I remember when Pete Bronson wrote this article. I was in the seminary, and the other guys and I were really steamed when he said we had a “gay subculture” problem in AD 2002. Really steamed. We were there, and as my classmate — who, before his wife died, was a father of two (i.e., definitely not gay) — put it, what subculture? We’re here, we cant find it! He and I sat with Bronson — after the article — and told him, if there was a subculture, the guys wouldn’t have tolerated it.
It was a problem. But way before 2002. Bronson was about 10 years too late.
Sorry for the tangent, but, Ewil812, I made a visit back to Batesville over the weekend. I read the past few issues of the St. Louis parish bulletin. Anything to add regarding the recent change? My Lutheran in-laws shared with me their Lutheran-version of the local town rumors, but I took it with a grain of salt, considering the source.
I’m not as in the loop as I once was. I have seen no evidence of the “smaller but stronger” theme coming to fruition. Most of the people I talk with are discouraged.
A few weeks ago I was trying to find a parish that had set confession times in the area. Most parish web sites and bulletins say “call for appointment” which is not very convenient for those of us that work all day with no phone access. St. Louis in Batesville still had Saturday mornings listed. I went Saturday morning to find not only no confession but no mass or priest either. It was only five years ago that any Saturday morning would have two priests hearing confessions for several hours with long lines at St. Louis.
I ended up going to St. Louis in downtown Cincy that afternoon before going to the Reds game.
Our archbishop went with the recommendations of a group of “professionals” that have had success managing institutions. It seems to me that the Catholics of Southeast Indiana have become a group of people that needs to be dealt with as a group rather than a collection of individual souls that each need salvation.
Yes, the change I was referring to was the pastor (Fr. Randy Summers) of St. Louis Batesville being removed, perhaps that was why there were no priests for confession when you attended. The pastor’s verbatim words in the bulletin were ‘ me and the bishop had a disagreement, as a result of this disagreement I am being removed as your pastor and the bishop has asked that I go on an extended vacation.’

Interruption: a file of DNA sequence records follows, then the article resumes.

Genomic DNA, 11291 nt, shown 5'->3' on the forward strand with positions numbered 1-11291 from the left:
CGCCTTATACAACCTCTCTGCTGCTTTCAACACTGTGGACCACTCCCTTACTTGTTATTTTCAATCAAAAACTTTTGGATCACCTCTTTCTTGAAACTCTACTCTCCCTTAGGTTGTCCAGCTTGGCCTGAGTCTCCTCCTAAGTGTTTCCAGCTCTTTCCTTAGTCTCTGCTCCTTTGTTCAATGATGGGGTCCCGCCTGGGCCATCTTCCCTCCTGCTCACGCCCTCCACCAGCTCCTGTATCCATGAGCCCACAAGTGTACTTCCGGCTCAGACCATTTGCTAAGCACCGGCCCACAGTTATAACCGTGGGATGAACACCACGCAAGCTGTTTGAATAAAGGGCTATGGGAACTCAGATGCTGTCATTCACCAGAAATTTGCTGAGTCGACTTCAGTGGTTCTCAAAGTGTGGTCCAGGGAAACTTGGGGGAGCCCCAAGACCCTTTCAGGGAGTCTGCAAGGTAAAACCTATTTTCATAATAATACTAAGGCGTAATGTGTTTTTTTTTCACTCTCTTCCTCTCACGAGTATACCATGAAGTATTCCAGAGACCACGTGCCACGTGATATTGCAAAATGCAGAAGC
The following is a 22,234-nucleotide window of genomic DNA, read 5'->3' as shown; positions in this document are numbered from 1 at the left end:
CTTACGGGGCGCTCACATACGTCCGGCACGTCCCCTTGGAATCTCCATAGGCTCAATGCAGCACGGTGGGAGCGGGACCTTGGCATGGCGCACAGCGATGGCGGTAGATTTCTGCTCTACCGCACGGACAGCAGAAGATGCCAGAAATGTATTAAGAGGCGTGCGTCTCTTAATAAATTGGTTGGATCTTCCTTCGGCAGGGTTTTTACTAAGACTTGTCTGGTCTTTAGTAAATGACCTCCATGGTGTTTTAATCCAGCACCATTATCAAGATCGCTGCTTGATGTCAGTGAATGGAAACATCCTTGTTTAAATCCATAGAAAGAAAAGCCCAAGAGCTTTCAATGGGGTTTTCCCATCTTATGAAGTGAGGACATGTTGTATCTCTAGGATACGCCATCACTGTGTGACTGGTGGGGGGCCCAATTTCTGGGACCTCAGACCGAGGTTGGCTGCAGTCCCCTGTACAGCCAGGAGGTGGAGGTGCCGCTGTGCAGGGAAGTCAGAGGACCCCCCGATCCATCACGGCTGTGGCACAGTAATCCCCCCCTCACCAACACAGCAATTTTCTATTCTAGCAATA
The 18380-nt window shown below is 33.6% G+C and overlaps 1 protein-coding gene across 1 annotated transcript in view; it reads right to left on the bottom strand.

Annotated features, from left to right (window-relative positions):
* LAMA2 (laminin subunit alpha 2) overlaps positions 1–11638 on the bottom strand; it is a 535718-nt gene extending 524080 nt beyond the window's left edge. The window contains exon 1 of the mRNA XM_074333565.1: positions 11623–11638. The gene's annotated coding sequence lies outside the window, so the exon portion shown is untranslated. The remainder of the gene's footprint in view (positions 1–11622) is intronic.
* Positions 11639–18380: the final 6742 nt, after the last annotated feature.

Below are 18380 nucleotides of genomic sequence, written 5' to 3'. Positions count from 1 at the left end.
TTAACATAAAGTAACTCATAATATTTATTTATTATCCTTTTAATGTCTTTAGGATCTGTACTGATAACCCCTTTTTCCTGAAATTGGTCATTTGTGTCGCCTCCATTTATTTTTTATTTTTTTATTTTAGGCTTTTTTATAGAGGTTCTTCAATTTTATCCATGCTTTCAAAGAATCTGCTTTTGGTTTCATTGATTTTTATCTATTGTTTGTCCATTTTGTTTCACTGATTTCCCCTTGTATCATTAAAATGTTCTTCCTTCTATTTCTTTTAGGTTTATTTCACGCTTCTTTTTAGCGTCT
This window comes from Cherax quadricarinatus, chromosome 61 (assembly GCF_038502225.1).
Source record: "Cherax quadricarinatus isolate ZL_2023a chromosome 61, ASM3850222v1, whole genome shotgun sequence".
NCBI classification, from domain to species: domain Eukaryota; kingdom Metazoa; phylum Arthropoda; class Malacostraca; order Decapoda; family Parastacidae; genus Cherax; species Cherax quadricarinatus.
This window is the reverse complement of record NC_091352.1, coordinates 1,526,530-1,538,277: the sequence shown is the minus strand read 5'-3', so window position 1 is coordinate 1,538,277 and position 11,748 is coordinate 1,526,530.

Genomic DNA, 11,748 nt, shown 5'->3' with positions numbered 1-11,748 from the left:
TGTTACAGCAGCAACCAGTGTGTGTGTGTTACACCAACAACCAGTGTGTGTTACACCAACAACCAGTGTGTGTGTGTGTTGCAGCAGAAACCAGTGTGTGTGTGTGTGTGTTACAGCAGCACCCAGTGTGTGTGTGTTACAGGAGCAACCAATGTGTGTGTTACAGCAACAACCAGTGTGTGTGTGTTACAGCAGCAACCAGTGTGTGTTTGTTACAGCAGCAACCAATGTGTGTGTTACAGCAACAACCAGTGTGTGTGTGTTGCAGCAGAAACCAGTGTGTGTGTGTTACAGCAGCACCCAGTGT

This was literally printed on the front page of the bulletin along with a parting shot about how the next year at St. Louis is going to be bad as a result of the bishop’s decision. It was really quite surreal.
St. Louis Batesville parish bulletins: http://www.stlouis-batesville.org/bulletin
Like I said, my Lutheran in-laws had their version of the “disagreement” (their version was pretty extreme and hard to believe) but it must have been over something prudential enough that a ‘heads- up’ ‘goodbye’ message in the parish bulletin was acceptable. Otherwise, I can’t imagine the pastor’s dismissal would have played out this way had it been over a matter of faith and morals.
I did. Rose described things about ten (and more) years prior to my time in the seminary. The point I was making, above, was that the seminary had changed significantly; and those of us who were there didn’t appreciate being tarred with an out-of-date brush.
Put yourself in our shoes. Would you want to read in the Enquirer an article suggesting the seminary — where you were at that time — was filled with gays who were acting out and secretive about it (i.e., the “gay subculture”)?
When Rose’s book came out, my reaction was this. He was right that there was a problem; and I don’t doubt that a lot of what he reported was on the mark. However — a big however — is that his reporting methods were unacceptably casual. He would tell salacious stories with irregular citation, and he was often vague about dates and other details.
Further, it appears he made almost no effort to verify any of the stories. I.e., he’d report about an unhappy seminarian who was dismissed by St. Kunegunda Seminary (real saint; made up seminary), who told Rose it was because he was too conservative.
Well, that could be; but it also could be that the guy was dismissed for other reasons which he doesn’t mention. That’s where an author has to do some spade-work and verify things.
If Mr. Rose did that spadework, he almost never mentions it.
In any case, there has been a major change in seminaries across the country; a lot of it driven by a change in the seminarians themselves.
Father Randy Summers was “forced” out of St. Barnabas, Indianapolis, in 2010. Unfortunately, he was disliked by many influential people in our parish and these individuals, many of whom were members of the Men’s Group, individually and collectively wrote letters to and met with the Archbishop and his staff to share their dismay. Later, he was sent to St. Louis in Batesville. While Father Randy Summers was always kind and good to my family, it is widely known that he made poor choices that affected our church and its people. We lost many parishioners during his time with us, but another contributing factor was that Father Randy could not fill the shoes left behind by Father Jim Farrell. I have always wished him well and hope that he truly uses this time of reflection to seek God’s will.